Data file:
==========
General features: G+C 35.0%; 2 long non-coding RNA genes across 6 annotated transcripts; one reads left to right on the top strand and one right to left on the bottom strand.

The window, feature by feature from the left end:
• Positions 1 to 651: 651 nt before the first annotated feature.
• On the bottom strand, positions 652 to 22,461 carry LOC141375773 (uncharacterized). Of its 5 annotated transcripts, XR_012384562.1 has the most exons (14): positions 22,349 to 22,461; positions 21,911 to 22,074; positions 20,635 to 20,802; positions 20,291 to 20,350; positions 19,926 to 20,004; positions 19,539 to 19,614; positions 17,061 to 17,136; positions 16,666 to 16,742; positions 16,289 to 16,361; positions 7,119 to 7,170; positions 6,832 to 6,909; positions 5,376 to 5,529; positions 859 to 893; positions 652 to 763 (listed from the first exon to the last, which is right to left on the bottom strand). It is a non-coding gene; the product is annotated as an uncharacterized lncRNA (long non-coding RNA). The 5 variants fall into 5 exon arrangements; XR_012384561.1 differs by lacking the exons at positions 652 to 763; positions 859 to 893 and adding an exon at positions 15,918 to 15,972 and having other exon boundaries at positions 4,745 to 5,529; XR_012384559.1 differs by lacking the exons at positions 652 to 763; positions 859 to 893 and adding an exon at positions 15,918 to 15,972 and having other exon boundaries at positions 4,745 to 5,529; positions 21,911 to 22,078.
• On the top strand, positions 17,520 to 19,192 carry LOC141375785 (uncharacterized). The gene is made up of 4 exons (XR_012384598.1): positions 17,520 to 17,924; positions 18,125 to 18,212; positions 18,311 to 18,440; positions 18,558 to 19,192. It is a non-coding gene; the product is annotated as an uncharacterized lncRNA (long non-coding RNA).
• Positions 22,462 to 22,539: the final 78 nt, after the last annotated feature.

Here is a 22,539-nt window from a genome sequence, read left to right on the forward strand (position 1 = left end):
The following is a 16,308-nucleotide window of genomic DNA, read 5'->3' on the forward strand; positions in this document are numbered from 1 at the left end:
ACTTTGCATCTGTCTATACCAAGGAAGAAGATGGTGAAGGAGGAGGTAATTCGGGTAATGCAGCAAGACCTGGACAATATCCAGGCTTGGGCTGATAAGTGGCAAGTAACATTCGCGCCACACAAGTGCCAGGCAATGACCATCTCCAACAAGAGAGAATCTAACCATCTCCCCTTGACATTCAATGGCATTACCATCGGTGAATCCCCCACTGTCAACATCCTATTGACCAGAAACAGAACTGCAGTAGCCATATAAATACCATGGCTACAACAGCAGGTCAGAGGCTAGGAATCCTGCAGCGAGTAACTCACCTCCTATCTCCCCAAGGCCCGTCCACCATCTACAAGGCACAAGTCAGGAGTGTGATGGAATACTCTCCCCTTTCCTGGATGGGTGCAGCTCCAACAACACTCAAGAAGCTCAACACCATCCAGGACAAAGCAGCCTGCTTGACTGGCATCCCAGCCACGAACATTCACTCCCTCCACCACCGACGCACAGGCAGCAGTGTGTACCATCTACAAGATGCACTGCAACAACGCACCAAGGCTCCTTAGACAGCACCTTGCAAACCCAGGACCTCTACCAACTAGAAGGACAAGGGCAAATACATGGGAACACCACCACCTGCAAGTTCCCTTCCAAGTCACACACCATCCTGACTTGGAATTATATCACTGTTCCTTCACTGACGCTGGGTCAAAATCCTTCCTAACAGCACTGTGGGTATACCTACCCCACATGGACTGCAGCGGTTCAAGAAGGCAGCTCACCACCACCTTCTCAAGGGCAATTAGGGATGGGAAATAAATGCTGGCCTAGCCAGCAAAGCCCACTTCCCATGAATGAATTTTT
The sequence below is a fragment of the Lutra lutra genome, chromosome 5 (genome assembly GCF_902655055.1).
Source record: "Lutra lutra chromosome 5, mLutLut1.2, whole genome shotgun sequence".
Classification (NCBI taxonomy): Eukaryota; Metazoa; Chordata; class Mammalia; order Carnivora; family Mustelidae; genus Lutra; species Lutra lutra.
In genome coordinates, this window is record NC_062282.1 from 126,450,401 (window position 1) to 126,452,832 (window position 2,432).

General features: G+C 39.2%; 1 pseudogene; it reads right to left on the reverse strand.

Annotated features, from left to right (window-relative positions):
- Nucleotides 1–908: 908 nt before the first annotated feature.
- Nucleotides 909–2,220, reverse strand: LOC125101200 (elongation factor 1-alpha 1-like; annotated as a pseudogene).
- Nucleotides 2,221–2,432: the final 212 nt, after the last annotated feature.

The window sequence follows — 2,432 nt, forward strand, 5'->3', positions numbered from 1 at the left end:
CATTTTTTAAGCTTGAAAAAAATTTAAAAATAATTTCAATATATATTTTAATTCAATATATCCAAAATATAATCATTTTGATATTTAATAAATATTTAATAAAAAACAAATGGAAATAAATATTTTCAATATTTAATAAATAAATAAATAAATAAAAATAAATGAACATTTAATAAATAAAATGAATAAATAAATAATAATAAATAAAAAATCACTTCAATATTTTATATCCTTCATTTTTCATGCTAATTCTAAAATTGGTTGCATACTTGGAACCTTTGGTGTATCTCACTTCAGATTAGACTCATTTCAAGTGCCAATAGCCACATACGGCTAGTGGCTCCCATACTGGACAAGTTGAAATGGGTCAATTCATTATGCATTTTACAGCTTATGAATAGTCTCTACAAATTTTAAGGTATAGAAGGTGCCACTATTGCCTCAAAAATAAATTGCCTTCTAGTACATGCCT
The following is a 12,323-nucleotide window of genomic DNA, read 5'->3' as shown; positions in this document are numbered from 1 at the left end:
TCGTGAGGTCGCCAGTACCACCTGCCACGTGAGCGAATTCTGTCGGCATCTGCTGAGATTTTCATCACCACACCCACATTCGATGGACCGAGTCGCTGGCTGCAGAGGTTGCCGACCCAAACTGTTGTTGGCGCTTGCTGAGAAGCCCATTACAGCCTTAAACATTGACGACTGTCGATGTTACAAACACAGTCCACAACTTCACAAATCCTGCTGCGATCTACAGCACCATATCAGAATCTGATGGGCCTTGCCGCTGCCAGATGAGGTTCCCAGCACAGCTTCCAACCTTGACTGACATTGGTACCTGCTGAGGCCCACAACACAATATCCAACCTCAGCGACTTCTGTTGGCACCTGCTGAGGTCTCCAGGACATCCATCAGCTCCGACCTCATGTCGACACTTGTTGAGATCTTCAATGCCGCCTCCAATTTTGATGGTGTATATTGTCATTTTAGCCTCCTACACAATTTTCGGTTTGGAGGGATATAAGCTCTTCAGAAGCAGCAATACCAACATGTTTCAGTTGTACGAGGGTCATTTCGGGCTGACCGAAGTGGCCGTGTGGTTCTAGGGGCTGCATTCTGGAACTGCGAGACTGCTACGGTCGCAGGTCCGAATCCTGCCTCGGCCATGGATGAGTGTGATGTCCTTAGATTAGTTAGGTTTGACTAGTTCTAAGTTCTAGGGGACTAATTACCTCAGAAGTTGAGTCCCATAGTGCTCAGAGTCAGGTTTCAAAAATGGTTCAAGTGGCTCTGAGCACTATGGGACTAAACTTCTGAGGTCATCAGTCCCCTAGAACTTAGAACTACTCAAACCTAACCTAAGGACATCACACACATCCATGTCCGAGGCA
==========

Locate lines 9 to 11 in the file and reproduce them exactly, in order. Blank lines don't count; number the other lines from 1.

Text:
ACTTTGCATCTGTCTATACCAAGGAAGAAGATGGTGAAGGAGGAGGTAATTCGGGTAATGCAGCAAGACCTGGACAATATCCAGGCTTGGGCTGATAAGTGGCAAGTAACATTCGCGCCACACAAGTGCCAGGCAATGACCATCTCCAACAAGAGAGAATCTAACCATCTCCCCTTGACATTCAATGGCATTACCATCGGTGAATCCCCCACTGTCAACATCCTATTGACCAGAAACAGAACTGCAGTAGCCATATAAATACCATGGCTACAACAGCAGGTCAGAGGCTAGGAATCCTGCAGCGAGTAACTCACCTCCTATCTCCCCAAGGCCCGTCCACCATCTACAAGGCACAAGTCAGGAGTGTGATGGAATACTCTCCCCTTTCCTGGATGGGTGCAGCTCCAACAACACTCAAGAAGCTCAACACCATCCAGGACAAAGCAGCCTGCTTGACTGGCATCCCAGCCACGAACATTCACTCCCTCCACCACCGACGCACAGGCAGCAGTGTGTACCATCTACAAGATGCACTGCAACAACGCACCAAGGCTCCTTAGACAGCACCTTGCAAACCCAGGACCTCTACCAACTAGAAGGACAAGGGCAAATACATGGGAACACCACCACCTGCAAGTTCCCTTCCAAGTCACACACCATCCTGACTTGGAATTATATCACTGTTCCTTCACTGACGCTGGGTCAAAATCCTTCCTAACAGCACTGTGGGTATACCTACCCCACATGGACTGCAGCGGTTCAAGAAGGCAGCTCACCACCACCTTCTCAAGGGCAATTAGGGATGGGAAATAAATGCTGGCCTAGCCAGCAAAGCCCACTTCCCATGAATGAATTTTT
The sequence below is a fragment of the Lutra lutra genome, chromosome 5 (genome assembly GCF_902655055.1).
Source record: "Lutra lutra chromosome 5, mLutLut1.2, whole genome shotgun sequence".